America’s National Security Agency has been spying on thousands of cellular network operators around the the world, including those operated by its closest allies. Codenamed AURORAGOLD, the operation involved introducing vulnerabilities into networks that would allow NSA operatives to easily hack into the system. This is not only highly illegal, it also puts millions of other users at risk from third party hackers who stumble on the vulnerabilities.
The revelation comes from documents provided by Edward Snowden to The Intercept, and outlines the project to introduce new weaknesses into communications networks to make it easier to spy on just about everyone. The highest profile target happens to be the GSM Association, which is responsible for deploying and standardising GSM networks across the globe. This essentially means that every mobile network in the world is vulnerable to NSA infiltration.
According to the documents, the NSA has collected technical information about 70-percent of network operators worldwide; although the documents themselves do not specify which countries have been affected, a top-secret map released with the documents appears to outline just how extensive the spying operation is.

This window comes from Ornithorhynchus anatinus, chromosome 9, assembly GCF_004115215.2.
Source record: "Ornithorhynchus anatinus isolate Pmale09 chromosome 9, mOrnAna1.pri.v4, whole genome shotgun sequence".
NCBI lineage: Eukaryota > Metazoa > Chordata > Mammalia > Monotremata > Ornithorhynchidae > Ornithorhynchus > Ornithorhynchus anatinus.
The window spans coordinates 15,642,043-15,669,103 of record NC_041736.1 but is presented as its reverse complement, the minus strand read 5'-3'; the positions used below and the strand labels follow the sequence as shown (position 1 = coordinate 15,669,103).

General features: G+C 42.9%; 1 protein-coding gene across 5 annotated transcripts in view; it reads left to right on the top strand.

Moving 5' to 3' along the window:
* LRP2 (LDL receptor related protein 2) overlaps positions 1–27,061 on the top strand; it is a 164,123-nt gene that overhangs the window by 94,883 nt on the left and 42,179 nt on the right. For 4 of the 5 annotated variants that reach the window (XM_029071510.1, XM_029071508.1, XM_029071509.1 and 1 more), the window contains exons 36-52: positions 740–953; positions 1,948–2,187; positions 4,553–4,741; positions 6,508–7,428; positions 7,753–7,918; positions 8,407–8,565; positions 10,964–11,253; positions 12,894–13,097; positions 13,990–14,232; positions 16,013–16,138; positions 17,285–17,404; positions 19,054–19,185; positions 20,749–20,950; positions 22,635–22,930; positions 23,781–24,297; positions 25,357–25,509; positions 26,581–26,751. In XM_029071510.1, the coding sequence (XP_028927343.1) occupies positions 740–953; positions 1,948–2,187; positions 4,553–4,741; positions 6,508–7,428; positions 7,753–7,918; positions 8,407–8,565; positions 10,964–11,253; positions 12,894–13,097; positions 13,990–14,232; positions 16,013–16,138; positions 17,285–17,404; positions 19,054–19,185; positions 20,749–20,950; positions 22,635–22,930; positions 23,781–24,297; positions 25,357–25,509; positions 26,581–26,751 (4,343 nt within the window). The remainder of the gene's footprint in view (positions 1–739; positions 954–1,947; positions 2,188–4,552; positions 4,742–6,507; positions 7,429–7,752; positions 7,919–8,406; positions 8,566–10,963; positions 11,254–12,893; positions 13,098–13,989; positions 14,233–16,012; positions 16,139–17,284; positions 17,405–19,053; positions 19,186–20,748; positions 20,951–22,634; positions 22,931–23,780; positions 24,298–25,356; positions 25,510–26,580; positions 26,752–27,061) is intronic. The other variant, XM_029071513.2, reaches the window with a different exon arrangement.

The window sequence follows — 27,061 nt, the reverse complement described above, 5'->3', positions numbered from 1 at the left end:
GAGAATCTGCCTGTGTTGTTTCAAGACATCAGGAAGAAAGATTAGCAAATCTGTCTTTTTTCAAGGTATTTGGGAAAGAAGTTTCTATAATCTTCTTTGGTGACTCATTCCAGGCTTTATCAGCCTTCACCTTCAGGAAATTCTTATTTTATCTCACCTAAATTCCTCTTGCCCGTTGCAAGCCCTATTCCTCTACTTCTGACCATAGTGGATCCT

Mikko Hypponen, a security expert at Finland-based F-Secure, has explained that introducing new vulnerabilities and weakening encryption could have the side effect of benefiting criminal hackers and foreign governments who want to conduct cyber attacks. With the growing number of high-profile hacking cases in the last few months, this certainly appears to be the case.
The NSA itself has not commented on the issue, although its UK based counterpart the GCHQ has gone on to state that any actions taken are with legal parameters.
[Source: The Intercept]